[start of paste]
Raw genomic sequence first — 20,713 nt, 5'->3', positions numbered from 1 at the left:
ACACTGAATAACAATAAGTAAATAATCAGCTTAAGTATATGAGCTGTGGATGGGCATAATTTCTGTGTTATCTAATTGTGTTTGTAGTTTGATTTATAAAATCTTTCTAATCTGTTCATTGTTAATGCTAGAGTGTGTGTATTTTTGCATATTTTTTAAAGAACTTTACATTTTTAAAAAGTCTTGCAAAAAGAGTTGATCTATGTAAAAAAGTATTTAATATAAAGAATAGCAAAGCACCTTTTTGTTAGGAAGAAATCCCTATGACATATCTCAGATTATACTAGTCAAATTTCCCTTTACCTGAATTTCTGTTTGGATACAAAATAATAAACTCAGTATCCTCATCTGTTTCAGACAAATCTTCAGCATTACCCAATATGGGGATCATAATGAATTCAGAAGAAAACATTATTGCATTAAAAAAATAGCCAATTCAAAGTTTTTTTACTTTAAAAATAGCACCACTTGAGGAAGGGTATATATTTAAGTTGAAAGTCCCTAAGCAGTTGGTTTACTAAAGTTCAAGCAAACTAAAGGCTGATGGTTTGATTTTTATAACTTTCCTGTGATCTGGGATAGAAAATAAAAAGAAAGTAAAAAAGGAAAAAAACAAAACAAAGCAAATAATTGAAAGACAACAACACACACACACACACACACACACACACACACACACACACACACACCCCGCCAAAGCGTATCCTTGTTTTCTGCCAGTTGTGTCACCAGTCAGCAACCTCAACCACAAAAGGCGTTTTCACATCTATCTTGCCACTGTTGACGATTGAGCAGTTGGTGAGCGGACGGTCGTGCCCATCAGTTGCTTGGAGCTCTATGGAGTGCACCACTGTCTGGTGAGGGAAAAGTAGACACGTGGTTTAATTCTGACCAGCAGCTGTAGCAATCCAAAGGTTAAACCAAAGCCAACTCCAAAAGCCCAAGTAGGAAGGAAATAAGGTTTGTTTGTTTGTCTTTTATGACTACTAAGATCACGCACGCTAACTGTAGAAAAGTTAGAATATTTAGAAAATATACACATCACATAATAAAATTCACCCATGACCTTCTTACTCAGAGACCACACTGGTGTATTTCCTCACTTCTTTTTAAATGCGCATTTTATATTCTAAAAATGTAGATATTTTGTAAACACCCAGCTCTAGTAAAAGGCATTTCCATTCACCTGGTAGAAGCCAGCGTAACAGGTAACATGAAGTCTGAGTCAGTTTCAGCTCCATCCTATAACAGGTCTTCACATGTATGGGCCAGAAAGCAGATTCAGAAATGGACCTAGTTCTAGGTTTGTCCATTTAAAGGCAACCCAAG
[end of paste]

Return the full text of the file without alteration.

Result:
Raw genomic sequence first — 20,713 nt, 5'->3', positions numbered from 1 at the left:
ACACTGAATAACAATAAGTAAATAATCAGCTTAAGTATATGAGCTGTGGATGGGCATAATTTCTGTGTTATCTAATTGTGTTTGTAGTTTGATTTATAAAATCTTTCTAATCTGTTCATTGTTAATGCTAGAGTGTGTGTATTTTTGCATATTTTTTAAAGAACTTTACATTTTTAAAAAGTCTTGCAAAAAGAGTTGATCTATGTAAAAAAGTATTTAATATAAAGAATAGCAAAGCACCTTTTTGTTAGGAAGAAATCCCTATGACATATCTCAGATTATACTAGTCAAATTTCCCTTTACCTGAATTTCTGTTTGGATACAAAATAATAAACTCAGTATCCTCATCTGTTTCAGACAAATCTTCAGCATTACCCAATATGGGGATCATAATGAATTCAGAAGAAAACATTATTGCATTAAAAAAATAGCCAATTCAAAGTTTTTTTACTTTAAAAATAGCACCACTTGAGGAAGGGTATATATTTAAGTTGAAAGTCCCTAAGCAGTTGGTTTACTAAAGTTCAAGCAAACTAAAGGCTGATGGTTTGATTTTTATAACTTTCCTGTGATCTGGGATAGAAAATAAAAAGAAAGTAAAAAAGGAAAAAAACAAAACAAAGCAAATAATTGAAAGACAACAACACACACACACACACACACACACACACACACACACACACACACACCCCGCCAAAGCGTATCCTTGTTTTCTGCCAGTTGTGTCACCAGTCAGCAACCTCAACCACAAAAGGCGTTTTCACATCTATCTTGCCACTGTTGACGATTGAGCAGTTGGTGAGCGGACGGTCGTGCCCATCAGTTGCTTGGAGCTCTATGGAGTGCACCACTGTCTGGTGAGGGAAAAGTAGACACGTGGTTTAATTCTGACCAGCAGCTGTAGCAATCCAAAGGTTAAACCAAAGCCAACTCCAAAAGCCCAAGTAGGAAGGAAATAAGGTTTGTTTGTTTGTCTTTTATGACTACTAAGATCACGCACGCTAACTGTAGAAAAGTTAGAATATTTAGAAAATATACACATCACATAATAAAATTCACCCATGACCTTCTTACTCAGAGACCACACTGGTGTATTTCCTCACTTCTTTTTAAATGCGCATTTTATATTCTAAAAATGTAGATATTTTGTAAACACCCAGCTCTAGTAAAAGGCATTTCCATTCACCTGGTAGAAGCCAGCGTAACAGGTAACATGAAGTCTGAGTCAGTTTCAGCTCCATCCTATAACAGGTCTTCACATGTATGGGCCAGAAAGCAGATTCAGAAATGGACCTAGTTCTAGGTTTGTCCATTTAAAGGCAACCCAAG